“They never get sick during business hours, do they?”
The receptionist at the emergency vet clinic gave me a wry smile as she handed back my credit card.
The good news was that an antihistamine shot would quickly help my pup recover from a reaction to an insect bite. The bad news was that my credit card just had $600 added to its balance.
I vowed to purchase pet insurance the next day, but what I thought would be a quick and simple transaction turned into two days of building complex spreadsheets.
How a pet owner become a pet insurance advocate
Hi, my name’s Mitch. I live in Sydney, Australia with my absolutely awesome 1-year old Jack Russell, Lulu.
It was certainly never my intention to run a website about pet insurance.
I like to thoroughly research products before I buy them, and I when I started diving into pet insurance I found that there were more than 20 brands to choose from, each with a complex set of benefits and limitations and a wide range of prices.
I dove into the details on each plan and before I knew it, I had created a giant spreadsheet on the key points for nearly every plan. It helped me to pick the plan that was the best fit for Lulu and me, and I shared it with a few friends, who encouraged me to put my findings online. That started the ball rolling, and before I knew it, I’d added write-ups on every pet insurance brand I could find and heaps more.
Here are some of the key things that I think you should know about pet insurance for your dog or cat:
Types of Coverage
Most pet insurance brands offer three levels of coverage:
Accident Only – Covers treatment for injuries, such as lacerations or a broken leg. These are usually the cheapest form of policy, have little or no waiting period, and no maximum age limit. However, these policies generally do not cover any treatment for illnesses or other medical conditions.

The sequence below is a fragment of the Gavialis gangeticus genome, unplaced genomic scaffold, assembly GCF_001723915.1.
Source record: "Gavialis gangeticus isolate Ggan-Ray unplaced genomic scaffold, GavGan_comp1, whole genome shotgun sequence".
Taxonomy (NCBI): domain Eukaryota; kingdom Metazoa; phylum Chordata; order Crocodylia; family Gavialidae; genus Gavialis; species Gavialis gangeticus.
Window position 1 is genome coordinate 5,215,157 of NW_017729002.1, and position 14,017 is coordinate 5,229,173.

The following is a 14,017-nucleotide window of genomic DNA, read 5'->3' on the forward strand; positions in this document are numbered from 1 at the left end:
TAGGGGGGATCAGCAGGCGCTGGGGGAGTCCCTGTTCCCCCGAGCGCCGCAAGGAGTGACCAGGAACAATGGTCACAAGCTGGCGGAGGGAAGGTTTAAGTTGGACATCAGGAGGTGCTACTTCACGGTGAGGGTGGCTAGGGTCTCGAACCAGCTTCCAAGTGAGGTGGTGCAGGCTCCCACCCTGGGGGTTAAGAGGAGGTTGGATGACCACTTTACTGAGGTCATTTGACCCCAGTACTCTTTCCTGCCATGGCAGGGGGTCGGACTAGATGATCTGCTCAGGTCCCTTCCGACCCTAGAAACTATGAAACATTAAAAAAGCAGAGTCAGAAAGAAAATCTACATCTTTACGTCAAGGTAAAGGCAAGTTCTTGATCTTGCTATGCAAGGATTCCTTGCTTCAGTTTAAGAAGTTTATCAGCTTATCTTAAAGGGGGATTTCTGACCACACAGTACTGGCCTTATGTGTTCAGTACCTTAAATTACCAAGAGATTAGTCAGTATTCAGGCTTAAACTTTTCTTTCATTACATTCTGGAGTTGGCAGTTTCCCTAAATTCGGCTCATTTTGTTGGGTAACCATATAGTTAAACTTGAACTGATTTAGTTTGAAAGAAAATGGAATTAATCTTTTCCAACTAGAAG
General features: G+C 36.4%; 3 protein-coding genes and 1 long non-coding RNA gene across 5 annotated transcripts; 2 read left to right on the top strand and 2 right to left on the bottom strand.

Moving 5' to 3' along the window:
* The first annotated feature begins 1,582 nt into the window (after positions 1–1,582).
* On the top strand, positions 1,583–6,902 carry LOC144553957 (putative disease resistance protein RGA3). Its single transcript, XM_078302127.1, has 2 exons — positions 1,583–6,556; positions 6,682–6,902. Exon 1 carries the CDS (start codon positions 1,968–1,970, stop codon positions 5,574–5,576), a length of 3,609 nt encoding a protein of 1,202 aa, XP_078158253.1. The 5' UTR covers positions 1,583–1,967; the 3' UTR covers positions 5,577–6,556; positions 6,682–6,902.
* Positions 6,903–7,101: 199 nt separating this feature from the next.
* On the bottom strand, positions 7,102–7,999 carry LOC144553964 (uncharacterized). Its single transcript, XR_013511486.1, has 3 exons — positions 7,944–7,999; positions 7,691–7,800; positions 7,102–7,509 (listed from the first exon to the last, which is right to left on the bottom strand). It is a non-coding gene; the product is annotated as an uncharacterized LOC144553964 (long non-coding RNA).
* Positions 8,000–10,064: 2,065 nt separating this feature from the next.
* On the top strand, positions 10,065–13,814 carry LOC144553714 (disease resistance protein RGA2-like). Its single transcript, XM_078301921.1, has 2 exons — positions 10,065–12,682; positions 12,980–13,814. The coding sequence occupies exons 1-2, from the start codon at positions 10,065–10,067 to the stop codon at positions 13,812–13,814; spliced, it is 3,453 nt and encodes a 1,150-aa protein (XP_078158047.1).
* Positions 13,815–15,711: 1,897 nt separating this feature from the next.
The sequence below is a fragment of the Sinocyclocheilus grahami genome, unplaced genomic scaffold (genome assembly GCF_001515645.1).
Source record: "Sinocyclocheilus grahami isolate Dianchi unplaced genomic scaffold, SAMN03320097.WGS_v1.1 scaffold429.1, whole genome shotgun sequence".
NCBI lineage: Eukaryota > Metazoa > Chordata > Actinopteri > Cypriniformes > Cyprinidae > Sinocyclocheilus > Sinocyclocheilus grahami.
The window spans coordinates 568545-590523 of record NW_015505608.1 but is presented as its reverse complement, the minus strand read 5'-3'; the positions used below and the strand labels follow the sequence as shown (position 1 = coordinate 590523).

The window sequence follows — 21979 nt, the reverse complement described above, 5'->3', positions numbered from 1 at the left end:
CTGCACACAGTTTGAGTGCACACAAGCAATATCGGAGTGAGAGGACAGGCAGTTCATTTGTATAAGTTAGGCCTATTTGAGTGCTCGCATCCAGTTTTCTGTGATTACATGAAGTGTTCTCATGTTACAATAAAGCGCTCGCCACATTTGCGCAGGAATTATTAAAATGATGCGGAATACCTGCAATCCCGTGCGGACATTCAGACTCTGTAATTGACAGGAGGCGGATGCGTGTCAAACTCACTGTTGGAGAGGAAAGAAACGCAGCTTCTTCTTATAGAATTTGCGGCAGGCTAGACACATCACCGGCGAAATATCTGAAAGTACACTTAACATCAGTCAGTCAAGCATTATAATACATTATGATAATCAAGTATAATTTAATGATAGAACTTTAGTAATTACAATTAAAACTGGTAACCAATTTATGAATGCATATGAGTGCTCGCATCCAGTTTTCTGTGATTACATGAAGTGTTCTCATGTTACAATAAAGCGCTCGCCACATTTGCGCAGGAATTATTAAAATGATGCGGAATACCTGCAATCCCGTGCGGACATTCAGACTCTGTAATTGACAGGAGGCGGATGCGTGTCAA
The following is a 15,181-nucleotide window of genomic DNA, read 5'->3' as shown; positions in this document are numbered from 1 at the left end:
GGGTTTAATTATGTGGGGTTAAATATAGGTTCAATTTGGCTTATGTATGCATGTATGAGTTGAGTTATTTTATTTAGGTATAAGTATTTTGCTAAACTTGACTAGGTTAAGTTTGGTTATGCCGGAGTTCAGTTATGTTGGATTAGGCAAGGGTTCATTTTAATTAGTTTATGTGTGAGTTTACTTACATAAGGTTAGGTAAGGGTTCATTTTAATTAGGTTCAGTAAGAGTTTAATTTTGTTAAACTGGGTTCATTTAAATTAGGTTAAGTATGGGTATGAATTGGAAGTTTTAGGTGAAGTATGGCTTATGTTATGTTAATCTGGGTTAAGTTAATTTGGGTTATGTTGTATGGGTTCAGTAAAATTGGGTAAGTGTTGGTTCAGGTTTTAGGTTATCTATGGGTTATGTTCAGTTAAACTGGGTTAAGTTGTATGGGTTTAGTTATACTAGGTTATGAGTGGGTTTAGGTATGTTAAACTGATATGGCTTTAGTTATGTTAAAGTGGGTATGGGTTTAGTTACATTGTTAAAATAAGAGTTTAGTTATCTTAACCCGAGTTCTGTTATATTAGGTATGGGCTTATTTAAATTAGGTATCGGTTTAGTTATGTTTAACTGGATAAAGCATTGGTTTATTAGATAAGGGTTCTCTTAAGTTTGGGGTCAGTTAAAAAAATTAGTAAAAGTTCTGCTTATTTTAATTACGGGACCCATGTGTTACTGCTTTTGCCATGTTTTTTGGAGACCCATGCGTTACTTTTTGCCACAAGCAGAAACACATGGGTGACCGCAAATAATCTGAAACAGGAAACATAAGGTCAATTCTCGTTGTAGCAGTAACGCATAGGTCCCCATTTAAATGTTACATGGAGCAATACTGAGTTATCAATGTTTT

Accident and Illness – This is the most common coverage level, generally providing benefits for when your pet is sick or hurt.
Comprehensive – Accident and illness coverage, plus some benefits for routine care, such as vaccinations and wormings. Many comprehensive policies also include higher annual benefit caps and/or reimbursement rates.
You should also know that there are a growing number of products – offered by some very well-known brands – that may look like pet insurance, but don’t actually provide coverage for treatment. They often are marketed as “wellness plans” or add-on products for other insurance policies. Always make sure that you read the product disclosure statement before buying any insurance plan so that you understand what you are getting for your money!
Key Coverage Terms
While every plan is different (and again – read the PDS!) here are the main criteria I use to evaluate pet insurance policies:
Reimbursement Rate – This is how much your insurance plan will repay you for treatment costs. Most plans will reimburse you for between 70% – 85% of your eligible expenses.
Excess – The excess amount is excluded from the claim; it reduces the amount that you are reimbursed. For example, if you have a $200 excess and an 80% reimbursement rate, you would receive $80 on a $300 claim ($300 claim – $200 excess = $100 X 80% reimbursement rate = $80 payment). Some plans apply the excess only to the first time your pet is treated for an accident or illness (or the first time each policy year), while others apply the excess to every visit to the vet. Excess amounts usually range from zero to $200, with some plans allowing you to pick your excess amount.